By Andrea Laird
In the first week of December we will kick off our Annual Food Drive to benefit the Idaho Food Bank. Each year as the holiday season approaches I am faced once again with the question of how to explain to children about charity and why some children have to go without.
I have thought a lot about this over the years and talked to a lot of parents and definitely come to this one conclusion. Charity, or at least the concept of it, does begin at home. Each family must decide how to explain and act on what they want to do, in the realm of charity. Some may tithe to the church, have children place money in a collection plate or Salvation Army bucket, or help out at a community event. These acts may just be absorbed into the family culture and explanations of “why” may come much later as children grow.
Children may or may not have an idea that parents donate to a specific charity of choice. However, acts of charity (such as sharing or helping) are almost always encouraged in the home setting and may help set the ground work for doing more in the bigger community.
Now comes the part that was difficult for me as a parent – not the acts of charity but the explanations and answers to the childish questions. These were the hardest to answer and fraught with pit falls that could set off a way of thinking I definitely wanted to avoid. If, for example, you take a toy to the Toys for Tots or put one under the tree at the mall, the question from a child could be, “Why can’t Santa (if that belief is in the family) give them toys?” Or the conclusion might be from a child’s perspective, “If only good children get toys from Santa then children who are in need must be bad.” Ouch! The answers that we as parents might give that “their parents don’t have enough money to buy presents” may be met with – Why? “They don’t have jobs that pay enough to buy toys.” Why? “The children don’t have parents to buy things for them.” Again, why? And most importantly, “can that happen to our family, to me.”
Keeping children psychologically safe while still trying to instill charitable family values can often feel like a tight rope act. Simple explanations for the very young child are usually best. Checking in with children to try to learn what they understand about giving is always a good idea, if done subtly. When children are older, planning for and carrying out acts of charity provide opportunities for discussion. Building on the older child’s more sophisticated knowledge of the world helps with a growing understanding of charity and the situations that make it necessary.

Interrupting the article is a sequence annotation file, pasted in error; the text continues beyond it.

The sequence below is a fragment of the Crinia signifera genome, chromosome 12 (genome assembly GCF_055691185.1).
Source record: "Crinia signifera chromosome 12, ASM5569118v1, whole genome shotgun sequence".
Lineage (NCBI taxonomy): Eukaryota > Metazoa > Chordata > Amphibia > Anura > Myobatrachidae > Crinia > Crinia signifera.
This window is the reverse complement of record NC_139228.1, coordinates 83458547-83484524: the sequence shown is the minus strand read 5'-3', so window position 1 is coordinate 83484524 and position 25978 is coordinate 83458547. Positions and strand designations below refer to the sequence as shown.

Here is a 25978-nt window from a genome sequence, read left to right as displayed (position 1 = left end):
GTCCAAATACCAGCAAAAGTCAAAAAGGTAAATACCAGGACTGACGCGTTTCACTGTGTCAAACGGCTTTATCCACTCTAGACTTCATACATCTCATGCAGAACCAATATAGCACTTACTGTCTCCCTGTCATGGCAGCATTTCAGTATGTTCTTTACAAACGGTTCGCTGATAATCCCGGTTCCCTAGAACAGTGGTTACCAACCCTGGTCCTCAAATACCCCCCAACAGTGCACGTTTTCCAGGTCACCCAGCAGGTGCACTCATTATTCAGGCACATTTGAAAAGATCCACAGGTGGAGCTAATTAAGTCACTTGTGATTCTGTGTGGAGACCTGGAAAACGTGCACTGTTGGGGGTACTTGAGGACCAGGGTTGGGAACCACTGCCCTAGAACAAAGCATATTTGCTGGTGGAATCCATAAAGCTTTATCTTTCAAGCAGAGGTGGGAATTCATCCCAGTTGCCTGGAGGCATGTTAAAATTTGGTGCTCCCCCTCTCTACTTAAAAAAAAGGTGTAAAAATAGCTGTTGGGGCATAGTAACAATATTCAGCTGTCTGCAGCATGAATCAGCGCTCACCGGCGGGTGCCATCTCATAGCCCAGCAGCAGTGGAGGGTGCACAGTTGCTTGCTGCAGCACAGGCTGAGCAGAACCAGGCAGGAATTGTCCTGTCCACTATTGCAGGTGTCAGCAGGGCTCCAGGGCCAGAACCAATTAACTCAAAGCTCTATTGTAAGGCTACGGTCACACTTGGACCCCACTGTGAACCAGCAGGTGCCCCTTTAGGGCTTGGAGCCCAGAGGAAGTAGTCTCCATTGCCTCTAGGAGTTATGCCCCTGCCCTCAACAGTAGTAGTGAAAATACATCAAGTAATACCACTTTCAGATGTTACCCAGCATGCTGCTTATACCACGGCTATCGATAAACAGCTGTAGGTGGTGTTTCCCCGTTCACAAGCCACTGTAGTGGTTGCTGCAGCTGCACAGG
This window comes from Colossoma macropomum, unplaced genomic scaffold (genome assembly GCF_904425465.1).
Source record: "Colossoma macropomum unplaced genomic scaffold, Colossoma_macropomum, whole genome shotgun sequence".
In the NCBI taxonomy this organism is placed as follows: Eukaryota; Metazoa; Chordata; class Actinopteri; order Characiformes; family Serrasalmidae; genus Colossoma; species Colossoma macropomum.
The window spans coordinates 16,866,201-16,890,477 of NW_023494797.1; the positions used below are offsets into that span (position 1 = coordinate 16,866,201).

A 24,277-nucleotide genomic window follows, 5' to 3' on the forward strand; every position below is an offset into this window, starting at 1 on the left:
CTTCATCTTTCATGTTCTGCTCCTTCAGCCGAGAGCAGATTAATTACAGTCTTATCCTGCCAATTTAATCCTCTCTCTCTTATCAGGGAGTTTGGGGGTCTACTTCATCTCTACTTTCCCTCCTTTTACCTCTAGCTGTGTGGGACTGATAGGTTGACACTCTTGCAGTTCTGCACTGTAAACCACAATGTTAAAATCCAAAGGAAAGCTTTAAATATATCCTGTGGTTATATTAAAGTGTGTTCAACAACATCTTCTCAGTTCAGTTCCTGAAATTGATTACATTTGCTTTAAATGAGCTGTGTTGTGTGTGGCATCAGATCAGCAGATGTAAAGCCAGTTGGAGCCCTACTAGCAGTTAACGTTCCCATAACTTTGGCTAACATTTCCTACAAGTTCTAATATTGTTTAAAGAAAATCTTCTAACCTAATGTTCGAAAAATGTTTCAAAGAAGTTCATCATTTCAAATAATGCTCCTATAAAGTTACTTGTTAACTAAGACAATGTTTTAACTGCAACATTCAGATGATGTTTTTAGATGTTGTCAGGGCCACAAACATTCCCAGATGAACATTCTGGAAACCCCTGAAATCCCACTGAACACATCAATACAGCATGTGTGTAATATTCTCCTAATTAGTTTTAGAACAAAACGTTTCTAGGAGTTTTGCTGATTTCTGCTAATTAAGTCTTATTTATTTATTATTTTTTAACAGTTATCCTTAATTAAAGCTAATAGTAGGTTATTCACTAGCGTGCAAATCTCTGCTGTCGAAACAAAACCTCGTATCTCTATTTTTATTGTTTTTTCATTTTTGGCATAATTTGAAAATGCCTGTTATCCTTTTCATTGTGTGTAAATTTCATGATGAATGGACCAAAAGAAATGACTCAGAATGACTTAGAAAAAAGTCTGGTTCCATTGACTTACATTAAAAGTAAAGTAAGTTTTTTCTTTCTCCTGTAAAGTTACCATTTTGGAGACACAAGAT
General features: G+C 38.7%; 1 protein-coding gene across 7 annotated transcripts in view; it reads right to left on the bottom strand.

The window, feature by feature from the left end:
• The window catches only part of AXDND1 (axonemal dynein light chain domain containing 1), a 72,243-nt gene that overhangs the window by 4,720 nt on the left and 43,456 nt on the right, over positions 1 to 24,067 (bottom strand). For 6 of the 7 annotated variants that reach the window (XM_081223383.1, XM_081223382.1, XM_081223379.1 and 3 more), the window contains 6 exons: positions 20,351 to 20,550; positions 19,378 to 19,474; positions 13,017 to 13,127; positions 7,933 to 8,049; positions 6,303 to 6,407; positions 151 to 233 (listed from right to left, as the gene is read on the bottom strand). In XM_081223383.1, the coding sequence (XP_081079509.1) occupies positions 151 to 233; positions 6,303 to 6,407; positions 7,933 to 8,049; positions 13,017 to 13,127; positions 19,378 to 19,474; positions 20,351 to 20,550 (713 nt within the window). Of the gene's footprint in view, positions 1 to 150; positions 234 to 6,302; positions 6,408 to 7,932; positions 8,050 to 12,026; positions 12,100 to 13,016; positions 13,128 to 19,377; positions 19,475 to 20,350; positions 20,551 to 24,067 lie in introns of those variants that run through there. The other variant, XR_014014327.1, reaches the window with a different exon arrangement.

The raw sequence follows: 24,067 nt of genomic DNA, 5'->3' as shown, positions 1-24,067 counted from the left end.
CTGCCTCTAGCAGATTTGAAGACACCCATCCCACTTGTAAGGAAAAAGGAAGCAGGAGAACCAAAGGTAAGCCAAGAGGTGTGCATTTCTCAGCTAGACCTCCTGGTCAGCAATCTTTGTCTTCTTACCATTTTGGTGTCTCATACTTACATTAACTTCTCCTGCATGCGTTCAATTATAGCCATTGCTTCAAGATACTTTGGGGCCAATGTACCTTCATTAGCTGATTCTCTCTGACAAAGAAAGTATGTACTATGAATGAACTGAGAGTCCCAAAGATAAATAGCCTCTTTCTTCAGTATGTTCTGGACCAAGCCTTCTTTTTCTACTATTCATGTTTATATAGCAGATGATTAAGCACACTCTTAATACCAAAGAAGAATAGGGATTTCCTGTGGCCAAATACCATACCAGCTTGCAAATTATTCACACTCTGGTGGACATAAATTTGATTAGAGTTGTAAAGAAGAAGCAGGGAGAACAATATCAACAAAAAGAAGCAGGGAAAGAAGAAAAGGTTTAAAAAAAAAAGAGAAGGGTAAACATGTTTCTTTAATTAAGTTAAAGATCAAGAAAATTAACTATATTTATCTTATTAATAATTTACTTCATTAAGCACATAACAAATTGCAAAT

The age of the child is a major factor. For example, when I gave money to a Vietnam Vet on the street in San Francisco, my three year old son asked, “Why did you give him money, Mummy?” I started to launch into a long explanation about politics and war and – Blah Blah Blah. “Huh?” That was too much information, but this worked better: “Because he’s hungry and needs to buy some food.” “Oh, okay, can we ride the streetcar now?” End of story – for now.
At twenty-three he can understand my political views and make his own choice on whether he agrees or not and act accordingly. But one thing that our family agrees on is that small acts of charity have value, as do larger ones. Saving the big explanations for the years when understanding of the world is much more developed may serve your child best.
Your family culture and value system will dictate how you deal with the concept of charity, the questions that it generates, and the answers you will give.